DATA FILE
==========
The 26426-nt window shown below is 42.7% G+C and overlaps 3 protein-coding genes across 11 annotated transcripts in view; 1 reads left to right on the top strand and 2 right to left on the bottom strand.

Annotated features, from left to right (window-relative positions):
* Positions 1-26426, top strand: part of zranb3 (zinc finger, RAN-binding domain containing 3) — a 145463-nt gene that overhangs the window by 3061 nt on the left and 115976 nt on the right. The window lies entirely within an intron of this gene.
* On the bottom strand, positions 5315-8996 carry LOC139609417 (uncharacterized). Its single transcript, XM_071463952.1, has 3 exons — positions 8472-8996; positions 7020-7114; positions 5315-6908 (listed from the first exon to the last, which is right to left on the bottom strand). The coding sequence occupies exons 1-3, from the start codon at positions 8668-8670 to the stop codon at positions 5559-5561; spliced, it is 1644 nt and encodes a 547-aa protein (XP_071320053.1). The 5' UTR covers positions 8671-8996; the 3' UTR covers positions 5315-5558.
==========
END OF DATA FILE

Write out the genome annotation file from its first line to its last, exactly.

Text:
The 26426-nt window shown below is 42.7% G+C and overlaps 3 protein-coding genes across 11 annotated transcripts in view; 1 reads left to right on the top strand and 2 right to left on the bottom strand.

Annotated features, from left to right (window-relative positions):
* Positions 1-26426, top strand: part of zranb3 (zinc finger, RAN-binding domain containing 3) — a 145463-nt gene that overhangs the window by 3061 nt on the left and 115976 nt on the right. The window lies entirely within an intron of this gene.
* On the bottom strand, positions 5315-8996 carry LOC139609417 (uncharacterized). Its single transcript, XM_071463952.1, has 3 exons — positions 8472-8996; positions 7020-7114; positions 5315-6908 (listed from the first exon to the last, which is right to left on the bottom strand). The coding sequence occupies exons 1-3, from the start codon at positions 8668-8670 to the stop codon at positions 5559-5561; spliced, it is 1644 nt and encodes a 547-aa protein (XP_071320053.1). The 5' UTR covers positions 8671-8996; the 3' UTR covers positions 5315-5558.